But there are really a few more options we need if we are going to create a helpful scheduling event, so we click on Show Options which shows us this:

When Is Good Show Options Screenshot
When Is Good Show Options Screenshot

That is better. Now we can select the days we want to have displayed on our calendar. In my case I was scheduling a recurring event, which When Is Good doesn’t seem to inherently have any options for, so I just chose a week in the future and let people pick off those days, knowing that the event would then recur on a weekly basis.

Now click Create Event and you are all set….Right? Nope. You’ll get an error message, you need to “paint” some time slots. You are the first visitor to your event even before it is created and you get to determine what days/times will even be an option to folks when they view the event. Once you’ve selected your desired days/times you can successfully create the event. You’ll be given a unique URL you can share with anyone else via  any method you choose (email, Facebook, Twitter, hand-written note, whatever). When someone visits this unique URL they will see this:

When Is Good Visitors Screenshot
When Is Good Visitors Screenshot

We could have customized the directions, as to me “painting” times is not very intuitive, I’d suggest something like, “Please click on each day/time slot you are available to attend.”

The individual wouldn’t see all the options I have at the top right, since in this screenshot I’m logged into my account, but at the bottom right they’d have a spot to enter their name and email and send the response.

Now we get to our last screen, the results screen:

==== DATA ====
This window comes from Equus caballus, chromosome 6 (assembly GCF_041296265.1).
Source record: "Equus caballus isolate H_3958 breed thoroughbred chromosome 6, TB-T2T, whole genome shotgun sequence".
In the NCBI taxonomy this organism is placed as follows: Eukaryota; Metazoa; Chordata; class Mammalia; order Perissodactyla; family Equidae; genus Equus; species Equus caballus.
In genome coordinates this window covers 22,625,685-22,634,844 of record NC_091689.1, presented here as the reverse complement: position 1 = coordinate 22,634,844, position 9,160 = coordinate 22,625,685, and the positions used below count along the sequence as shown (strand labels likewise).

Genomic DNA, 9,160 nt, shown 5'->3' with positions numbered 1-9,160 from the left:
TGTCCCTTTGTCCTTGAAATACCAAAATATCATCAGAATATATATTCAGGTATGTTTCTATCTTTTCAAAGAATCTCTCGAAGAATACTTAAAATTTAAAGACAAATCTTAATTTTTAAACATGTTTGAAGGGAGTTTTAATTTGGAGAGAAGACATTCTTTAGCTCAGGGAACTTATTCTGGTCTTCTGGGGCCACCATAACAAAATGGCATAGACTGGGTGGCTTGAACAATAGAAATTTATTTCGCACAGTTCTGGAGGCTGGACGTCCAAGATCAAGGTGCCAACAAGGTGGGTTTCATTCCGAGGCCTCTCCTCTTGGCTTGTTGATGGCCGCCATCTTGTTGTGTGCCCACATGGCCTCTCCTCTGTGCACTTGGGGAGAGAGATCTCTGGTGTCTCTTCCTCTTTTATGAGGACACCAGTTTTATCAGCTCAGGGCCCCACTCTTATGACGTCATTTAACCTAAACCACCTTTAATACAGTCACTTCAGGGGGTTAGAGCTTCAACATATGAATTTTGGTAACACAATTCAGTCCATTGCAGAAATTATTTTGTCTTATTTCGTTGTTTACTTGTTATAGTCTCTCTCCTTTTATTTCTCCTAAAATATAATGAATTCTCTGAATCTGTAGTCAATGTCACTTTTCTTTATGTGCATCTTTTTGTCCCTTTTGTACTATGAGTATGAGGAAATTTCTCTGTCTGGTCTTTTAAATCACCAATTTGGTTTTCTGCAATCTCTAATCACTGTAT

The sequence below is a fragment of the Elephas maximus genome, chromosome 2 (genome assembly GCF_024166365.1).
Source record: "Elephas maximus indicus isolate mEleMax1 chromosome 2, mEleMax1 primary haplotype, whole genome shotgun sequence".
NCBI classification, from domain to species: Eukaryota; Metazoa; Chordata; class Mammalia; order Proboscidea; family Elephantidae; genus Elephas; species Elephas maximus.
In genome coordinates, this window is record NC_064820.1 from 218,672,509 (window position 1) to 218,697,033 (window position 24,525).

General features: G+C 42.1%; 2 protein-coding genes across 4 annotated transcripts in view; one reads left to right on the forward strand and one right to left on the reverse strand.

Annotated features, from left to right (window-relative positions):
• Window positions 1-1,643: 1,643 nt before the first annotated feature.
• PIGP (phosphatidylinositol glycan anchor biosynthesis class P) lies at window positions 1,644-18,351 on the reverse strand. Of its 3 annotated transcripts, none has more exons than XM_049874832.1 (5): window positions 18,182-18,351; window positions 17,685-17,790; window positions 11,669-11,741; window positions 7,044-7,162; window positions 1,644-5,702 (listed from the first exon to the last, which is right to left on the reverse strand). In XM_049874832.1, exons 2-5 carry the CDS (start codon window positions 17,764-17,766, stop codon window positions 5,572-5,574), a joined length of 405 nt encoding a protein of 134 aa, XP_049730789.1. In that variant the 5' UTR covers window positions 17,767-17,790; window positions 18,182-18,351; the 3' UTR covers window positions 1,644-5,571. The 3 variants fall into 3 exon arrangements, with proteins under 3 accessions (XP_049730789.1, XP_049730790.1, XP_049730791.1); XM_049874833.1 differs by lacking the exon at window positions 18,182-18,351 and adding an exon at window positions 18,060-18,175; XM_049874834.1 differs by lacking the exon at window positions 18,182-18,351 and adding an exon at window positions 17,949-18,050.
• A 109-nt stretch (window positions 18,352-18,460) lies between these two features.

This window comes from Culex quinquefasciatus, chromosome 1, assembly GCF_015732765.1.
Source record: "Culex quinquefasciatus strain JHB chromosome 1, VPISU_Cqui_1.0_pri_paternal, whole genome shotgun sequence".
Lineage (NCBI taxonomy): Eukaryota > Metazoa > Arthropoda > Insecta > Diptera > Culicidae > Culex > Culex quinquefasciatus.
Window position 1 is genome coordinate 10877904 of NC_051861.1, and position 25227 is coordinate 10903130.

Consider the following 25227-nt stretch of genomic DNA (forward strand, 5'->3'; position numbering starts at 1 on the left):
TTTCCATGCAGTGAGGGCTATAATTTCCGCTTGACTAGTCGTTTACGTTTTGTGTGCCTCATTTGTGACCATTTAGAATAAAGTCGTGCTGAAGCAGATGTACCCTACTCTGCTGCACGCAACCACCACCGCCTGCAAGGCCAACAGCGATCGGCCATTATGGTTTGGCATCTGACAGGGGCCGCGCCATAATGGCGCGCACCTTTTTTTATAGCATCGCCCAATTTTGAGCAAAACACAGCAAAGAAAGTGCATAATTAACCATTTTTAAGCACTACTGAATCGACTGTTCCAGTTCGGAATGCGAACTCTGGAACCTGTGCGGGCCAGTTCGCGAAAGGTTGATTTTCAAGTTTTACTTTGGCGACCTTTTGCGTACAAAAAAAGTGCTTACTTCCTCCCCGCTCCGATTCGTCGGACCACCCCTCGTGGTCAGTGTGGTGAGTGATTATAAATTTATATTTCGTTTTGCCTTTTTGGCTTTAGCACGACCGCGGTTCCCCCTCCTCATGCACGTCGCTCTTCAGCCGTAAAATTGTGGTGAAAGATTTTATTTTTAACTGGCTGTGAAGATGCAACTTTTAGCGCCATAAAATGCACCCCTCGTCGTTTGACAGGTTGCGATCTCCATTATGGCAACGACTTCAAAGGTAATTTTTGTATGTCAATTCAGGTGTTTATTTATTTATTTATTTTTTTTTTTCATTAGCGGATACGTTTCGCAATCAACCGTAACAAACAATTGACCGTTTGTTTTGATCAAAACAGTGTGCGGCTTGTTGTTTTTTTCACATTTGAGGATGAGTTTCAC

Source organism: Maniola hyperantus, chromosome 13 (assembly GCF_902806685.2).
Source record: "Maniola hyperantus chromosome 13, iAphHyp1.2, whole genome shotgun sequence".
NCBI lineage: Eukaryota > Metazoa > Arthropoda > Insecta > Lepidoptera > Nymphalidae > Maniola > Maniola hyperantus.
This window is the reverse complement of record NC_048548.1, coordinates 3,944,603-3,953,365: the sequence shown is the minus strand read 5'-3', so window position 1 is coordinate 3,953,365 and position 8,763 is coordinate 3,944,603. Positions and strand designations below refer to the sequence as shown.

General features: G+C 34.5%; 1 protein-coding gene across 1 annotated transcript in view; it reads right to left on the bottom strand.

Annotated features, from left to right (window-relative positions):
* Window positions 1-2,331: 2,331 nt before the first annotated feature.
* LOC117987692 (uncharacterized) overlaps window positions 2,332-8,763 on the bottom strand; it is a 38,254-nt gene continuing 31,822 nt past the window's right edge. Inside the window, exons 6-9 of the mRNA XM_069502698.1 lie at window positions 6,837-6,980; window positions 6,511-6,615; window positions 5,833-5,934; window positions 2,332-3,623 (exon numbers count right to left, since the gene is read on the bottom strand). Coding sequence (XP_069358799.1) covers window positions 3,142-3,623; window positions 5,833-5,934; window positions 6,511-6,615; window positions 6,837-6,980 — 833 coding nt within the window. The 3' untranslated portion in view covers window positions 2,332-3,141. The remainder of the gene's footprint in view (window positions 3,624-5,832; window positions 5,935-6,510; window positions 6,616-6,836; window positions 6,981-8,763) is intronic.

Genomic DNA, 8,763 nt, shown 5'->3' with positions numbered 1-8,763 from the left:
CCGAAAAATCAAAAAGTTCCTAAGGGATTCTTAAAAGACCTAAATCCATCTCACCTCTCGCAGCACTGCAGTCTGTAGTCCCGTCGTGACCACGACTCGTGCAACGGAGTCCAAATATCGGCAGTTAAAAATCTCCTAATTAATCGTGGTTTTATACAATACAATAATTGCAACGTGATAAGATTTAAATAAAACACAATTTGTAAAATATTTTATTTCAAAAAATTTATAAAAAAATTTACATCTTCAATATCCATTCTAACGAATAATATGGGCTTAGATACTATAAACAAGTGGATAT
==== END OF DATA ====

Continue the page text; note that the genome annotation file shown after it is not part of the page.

When Is Good Results Screenshot
When Is Good Results Screenshot

Now I see the calendar I created with info. filled out by the individuals I invited to the event. The green highlighted spaces are the slots where all respondents are available (I told you, crazy schedules).

Next to each of the remaining time slots are little dots, the dots indicate how many individuals cannot attend at that day/time. If I put my mouse over a time slot it will show me who can/can’t come and if I put my mouse over a name (under responses on the left-hand side) it will show me all the slots they selected as available highlighted in green.

As you can see, it is a functional although not aesthetically pleasing tool. It isn’t entirely intuitive, but its simplicity makes it easiest enough to figure out with a few minutes stumbling around.

Why Not Doodle?

I decided not to use Doodle b/c of the pricing essentially. If you are a business or an organization that will frequently utilize online scheduling – go with Doodle, it has more features, the pricing is reasonable, and it is more aesthetically pleasing…but if this is just an occasional thing, When Is Good will do just fine.